Spanish Regular Verb Conjugation Quiz

I made a quiz for conjugating regular verbs in Spanish. It has the first, second, and third person pronouns in both singular and plural forms (yo, tu, usted, el, ella, elle, nosotros, nosotras, ustedes, ellos, ellas, elles) and has a few -ar verbs built in, although you can change the verb list by simply editing the project. You'll get points for answering questions correctly (saying the pronoun and the conjugated verb) and you'll lose points for answering questions incorrectly (you'll see the correct answer.) Have fun!

Here's a link.

This game is so beautiful, and well made. But do you know there are some points that you don't know?

For example, the text Los Puntos: could be simply said as puntos:, because the uppercase letters are only in the word if are proper names or in the start of a sentence (if the words are in a phrase is obviously to put them only in lowercase), names of concrete or abstract nouns are to be only in lowercase. Is not necessary to put the article los to the word puntos, but is valid too: los puntos.

And if you want to get the letters with diacritics, copy them: Áá Éé Íí Óó Úú Ññ Üü

Please study more and remember more, spanish is like english, but is more complex to study it. :sweat_smile:

Si creaste tu publicación solo para eso, intenta aprender más español para que no te pierdas. :smiling_face_with_tear:

Pronouns: --------------------------------------------------------------------------------------------- Articles:
Yo, [tú, usted], [él, ella, ello], nosotr(o / a)s, [vosotr(o / a)s, ustedes], ell(o / a)s. --- [El, la, lo], l(o / a)s.

Another note: Only ello and lo are neutral. The neutral is to specific things and as well animals.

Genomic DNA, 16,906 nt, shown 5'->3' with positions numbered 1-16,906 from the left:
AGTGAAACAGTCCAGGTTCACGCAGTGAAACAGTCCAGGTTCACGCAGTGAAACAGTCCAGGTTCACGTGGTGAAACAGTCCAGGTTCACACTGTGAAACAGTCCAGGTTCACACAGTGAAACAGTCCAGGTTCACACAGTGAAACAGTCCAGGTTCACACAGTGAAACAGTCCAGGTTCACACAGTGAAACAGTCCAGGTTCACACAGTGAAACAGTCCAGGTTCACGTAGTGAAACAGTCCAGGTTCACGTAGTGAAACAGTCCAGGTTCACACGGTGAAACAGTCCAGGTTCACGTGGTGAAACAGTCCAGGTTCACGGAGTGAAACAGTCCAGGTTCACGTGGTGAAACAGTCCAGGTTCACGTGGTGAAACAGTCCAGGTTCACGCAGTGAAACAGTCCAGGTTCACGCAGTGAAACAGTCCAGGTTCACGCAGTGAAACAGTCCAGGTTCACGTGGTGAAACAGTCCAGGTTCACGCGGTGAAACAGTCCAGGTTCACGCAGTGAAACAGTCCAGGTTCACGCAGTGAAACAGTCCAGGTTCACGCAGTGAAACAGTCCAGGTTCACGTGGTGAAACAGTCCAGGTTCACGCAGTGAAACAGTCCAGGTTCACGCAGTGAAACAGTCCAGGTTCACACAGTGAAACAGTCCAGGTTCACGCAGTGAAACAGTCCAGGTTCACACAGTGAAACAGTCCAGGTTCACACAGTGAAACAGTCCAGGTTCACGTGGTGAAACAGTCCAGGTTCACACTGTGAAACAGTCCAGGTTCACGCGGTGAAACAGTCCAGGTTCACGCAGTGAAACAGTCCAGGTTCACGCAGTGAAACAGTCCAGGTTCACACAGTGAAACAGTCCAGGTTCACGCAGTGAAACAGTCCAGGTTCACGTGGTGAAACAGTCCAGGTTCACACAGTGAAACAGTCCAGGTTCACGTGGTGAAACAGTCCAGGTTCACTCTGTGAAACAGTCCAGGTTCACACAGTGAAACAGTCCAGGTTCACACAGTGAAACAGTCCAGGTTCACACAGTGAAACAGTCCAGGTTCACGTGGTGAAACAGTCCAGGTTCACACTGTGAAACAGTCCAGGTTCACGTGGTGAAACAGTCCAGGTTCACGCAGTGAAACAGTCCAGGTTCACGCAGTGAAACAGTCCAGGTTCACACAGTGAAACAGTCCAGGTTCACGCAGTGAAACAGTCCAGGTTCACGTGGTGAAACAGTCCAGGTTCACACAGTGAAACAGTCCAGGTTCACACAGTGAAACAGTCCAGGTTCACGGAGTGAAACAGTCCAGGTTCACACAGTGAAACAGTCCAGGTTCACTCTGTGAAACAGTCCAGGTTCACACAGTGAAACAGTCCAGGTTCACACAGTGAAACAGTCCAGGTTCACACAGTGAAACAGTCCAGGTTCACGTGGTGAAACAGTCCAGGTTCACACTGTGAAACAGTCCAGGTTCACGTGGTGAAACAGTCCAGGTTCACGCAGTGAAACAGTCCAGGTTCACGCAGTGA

Ooo! I took Spanish 1 and 2 during the summer (so that I didn't have to do a Spanish Class this year for Freshmen Year). Let's see if I can pass this quiz...

Thank you for the feedback! I'm learning. I didn't include diacritics because I'm not sure how to type them on my keyboard in an answer, but I will try to figure it out. I also didn't include vosotros/as because we didn't cover them very much in the class I'm taking, but I will try to incorporate them.

Gracias compañero, amigo, lo que se me ocurra en la mente. Me parece que sí deberías seguir aprendiendo el español por tu propia cuenta. Acuérdate de que sigas aprovechando tus propias oportunidades, nunca pierdas la esperanza. Vive bien y sigue esperando las noticias del foro. :slight_smile:

Depends what part of the two languages you're comparing. English is simple in that it pretty much has no inflection (different endings for words depending on number and gender) except for a couple of special verbs (to be: I am, you are, etc.). But English is the champion at compound verbs consisting of a verb and a preposition: put up, put down, put across, put over, put in, put out, put through, put right, all with meanings completely unrelated to the unmodified verb "put."

Well Spanish and English are kinda different because they both evolve from Latin well Spanish does but English is more Greek too and German that is also why Dutch is similar to English but non phonetic

Do you have an International keyboard? if so, you can press Right Alt + the vowel you want.

English came from old German, not Latin. (Check out Anglo Saxon / Þe olde englisc some time.)